The Jacobite risings were a series of uprisings, rebellions, and wars in Great Britain and Ireland occurring between 1688 and 1746. The uprisings had the aim of returning James VII of Scotland and II of England, and later his descendants of the House of Stuart, to the throne of Great Britain after they had been deposed by Parliament during the Glorious Revolution. The series of conflicts takes its name from Jacobitism, from Jacobus, the Latin form of James.
The major Jacobite risings were called the Jacobite rebellions by the ruling governments. The "first Jacobite rebellion" and "second Jacobite rebellion" were known respectively as "the Fifteen" and "the Forty-five", after the years in which they occurred (1715 and 1745).
Although each Jacobite rising had unique features, they were part of a larger series of military campaigns by Jacobites attempting to restore the Stuart kings to the thrones of Scotland and England (and after 1707, Great Britain). James was deposed in 1688 and the thrones were claimed by his daughter Mary II jointly with her husband, the Dutch-born William of Orange (who was also James II's nephew).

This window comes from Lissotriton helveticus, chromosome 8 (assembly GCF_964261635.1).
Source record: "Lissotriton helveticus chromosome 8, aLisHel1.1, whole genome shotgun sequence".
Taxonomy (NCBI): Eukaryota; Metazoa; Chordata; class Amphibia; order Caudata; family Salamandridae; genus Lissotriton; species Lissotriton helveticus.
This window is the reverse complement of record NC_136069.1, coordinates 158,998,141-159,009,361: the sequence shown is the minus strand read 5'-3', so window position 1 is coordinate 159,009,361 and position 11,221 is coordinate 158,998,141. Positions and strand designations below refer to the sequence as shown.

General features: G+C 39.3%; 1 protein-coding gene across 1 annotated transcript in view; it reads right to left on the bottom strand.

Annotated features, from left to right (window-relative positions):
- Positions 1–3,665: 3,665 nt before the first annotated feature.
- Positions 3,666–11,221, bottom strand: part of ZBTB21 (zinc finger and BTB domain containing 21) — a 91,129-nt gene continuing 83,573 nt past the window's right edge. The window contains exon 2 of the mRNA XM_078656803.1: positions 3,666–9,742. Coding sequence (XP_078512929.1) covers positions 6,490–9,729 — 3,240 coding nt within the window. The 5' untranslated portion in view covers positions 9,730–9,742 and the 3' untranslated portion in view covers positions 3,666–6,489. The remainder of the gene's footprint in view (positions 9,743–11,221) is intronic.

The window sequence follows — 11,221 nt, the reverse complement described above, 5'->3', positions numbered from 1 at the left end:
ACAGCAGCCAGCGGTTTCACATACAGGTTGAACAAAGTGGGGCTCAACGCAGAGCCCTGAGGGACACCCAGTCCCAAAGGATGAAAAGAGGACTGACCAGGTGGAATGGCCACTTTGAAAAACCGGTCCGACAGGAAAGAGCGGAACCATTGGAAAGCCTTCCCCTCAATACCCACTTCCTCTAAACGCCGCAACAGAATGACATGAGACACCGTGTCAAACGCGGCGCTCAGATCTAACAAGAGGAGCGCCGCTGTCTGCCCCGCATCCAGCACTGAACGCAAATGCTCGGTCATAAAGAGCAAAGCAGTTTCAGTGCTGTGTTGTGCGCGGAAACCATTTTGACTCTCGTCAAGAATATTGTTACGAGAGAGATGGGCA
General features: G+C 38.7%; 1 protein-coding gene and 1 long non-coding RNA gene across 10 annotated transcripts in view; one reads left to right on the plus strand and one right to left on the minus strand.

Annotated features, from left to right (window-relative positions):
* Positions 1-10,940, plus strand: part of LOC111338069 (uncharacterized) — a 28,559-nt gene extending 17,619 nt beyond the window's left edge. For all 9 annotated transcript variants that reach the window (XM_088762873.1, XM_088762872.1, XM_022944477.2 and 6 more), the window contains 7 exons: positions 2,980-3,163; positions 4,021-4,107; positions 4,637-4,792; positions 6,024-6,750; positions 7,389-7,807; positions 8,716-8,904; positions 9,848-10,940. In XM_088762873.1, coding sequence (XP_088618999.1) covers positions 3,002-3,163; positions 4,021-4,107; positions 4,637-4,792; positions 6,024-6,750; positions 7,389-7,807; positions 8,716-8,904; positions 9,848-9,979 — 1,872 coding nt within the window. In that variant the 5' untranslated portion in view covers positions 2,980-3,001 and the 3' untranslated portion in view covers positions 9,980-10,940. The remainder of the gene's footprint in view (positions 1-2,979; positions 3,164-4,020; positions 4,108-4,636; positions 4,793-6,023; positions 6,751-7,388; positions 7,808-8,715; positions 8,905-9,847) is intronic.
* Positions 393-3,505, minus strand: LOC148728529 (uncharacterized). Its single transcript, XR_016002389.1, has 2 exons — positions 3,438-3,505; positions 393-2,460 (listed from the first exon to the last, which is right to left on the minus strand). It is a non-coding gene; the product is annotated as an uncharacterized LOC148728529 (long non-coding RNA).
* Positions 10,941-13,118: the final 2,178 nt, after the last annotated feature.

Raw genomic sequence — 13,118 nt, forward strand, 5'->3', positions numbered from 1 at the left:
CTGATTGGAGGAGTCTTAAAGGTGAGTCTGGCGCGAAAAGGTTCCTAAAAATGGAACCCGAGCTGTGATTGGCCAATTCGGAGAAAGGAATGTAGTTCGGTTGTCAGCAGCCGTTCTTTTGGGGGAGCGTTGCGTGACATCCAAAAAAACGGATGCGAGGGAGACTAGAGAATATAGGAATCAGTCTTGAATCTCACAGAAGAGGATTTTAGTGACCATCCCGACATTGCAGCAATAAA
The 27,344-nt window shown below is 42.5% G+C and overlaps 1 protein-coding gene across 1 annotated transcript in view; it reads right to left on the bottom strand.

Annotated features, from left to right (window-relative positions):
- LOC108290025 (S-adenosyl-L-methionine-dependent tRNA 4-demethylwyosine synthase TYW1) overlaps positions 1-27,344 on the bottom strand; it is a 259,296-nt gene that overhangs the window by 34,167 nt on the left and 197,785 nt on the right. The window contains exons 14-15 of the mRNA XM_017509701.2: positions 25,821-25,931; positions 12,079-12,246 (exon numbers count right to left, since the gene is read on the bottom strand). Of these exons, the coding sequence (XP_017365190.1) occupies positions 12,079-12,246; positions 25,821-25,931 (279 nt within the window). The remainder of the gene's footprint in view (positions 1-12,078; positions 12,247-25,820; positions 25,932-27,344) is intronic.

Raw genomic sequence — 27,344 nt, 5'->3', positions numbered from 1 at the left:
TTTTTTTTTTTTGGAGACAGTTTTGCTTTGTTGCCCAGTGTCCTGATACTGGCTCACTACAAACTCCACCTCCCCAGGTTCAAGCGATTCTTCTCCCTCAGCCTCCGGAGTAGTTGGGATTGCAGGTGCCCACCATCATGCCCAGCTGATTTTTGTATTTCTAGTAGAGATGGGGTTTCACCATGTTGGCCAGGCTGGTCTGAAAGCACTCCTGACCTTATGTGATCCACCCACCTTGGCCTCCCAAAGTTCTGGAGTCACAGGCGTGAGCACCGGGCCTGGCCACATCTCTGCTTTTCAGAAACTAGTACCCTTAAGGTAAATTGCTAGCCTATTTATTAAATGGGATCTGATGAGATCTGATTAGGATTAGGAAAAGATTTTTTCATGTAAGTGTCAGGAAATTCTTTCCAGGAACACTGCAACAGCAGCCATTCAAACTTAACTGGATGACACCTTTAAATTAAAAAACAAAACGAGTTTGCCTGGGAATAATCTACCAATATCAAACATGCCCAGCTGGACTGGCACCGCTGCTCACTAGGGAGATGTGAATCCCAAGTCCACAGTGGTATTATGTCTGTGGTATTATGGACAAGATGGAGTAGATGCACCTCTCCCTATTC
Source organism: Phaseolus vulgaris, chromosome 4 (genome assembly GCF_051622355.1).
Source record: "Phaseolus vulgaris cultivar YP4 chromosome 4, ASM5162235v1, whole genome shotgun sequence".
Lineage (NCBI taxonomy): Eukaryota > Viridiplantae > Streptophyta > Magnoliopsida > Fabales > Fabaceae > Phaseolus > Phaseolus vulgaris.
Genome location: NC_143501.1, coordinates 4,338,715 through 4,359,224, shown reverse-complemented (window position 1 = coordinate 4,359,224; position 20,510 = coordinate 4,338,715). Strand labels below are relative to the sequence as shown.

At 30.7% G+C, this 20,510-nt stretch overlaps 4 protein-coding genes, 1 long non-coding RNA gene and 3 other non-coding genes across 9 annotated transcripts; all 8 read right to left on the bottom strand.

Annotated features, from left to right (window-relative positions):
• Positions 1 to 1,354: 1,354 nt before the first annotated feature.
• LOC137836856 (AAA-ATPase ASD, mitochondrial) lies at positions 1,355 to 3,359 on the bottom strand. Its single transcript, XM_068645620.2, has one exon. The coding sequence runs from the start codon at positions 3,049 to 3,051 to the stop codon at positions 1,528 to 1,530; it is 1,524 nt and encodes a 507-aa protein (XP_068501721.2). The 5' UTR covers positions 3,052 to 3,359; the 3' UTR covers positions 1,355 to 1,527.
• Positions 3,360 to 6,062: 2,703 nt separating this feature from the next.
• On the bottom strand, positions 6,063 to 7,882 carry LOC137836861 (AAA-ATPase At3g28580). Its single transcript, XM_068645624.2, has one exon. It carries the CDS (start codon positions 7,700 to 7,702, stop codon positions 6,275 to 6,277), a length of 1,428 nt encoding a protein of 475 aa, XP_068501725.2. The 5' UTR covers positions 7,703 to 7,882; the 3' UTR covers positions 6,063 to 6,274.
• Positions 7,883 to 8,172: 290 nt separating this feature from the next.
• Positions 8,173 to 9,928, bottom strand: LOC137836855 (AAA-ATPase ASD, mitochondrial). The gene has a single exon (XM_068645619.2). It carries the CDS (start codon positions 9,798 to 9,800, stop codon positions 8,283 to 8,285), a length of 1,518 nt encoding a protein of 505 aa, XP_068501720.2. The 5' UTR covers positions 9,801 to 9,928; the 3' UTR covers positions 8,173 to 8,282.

After the House of Hanover succeeded to the British throne in 1714, the risings continued, and intensified. They continued until the last Jacobite rebellion ("the Forty-five"), led by Charles Edward Stuart (the Young Pretender), who was soundly defeated at the Battle of Culloden in 1746. This ended any realistic hope of a Stuart restoration.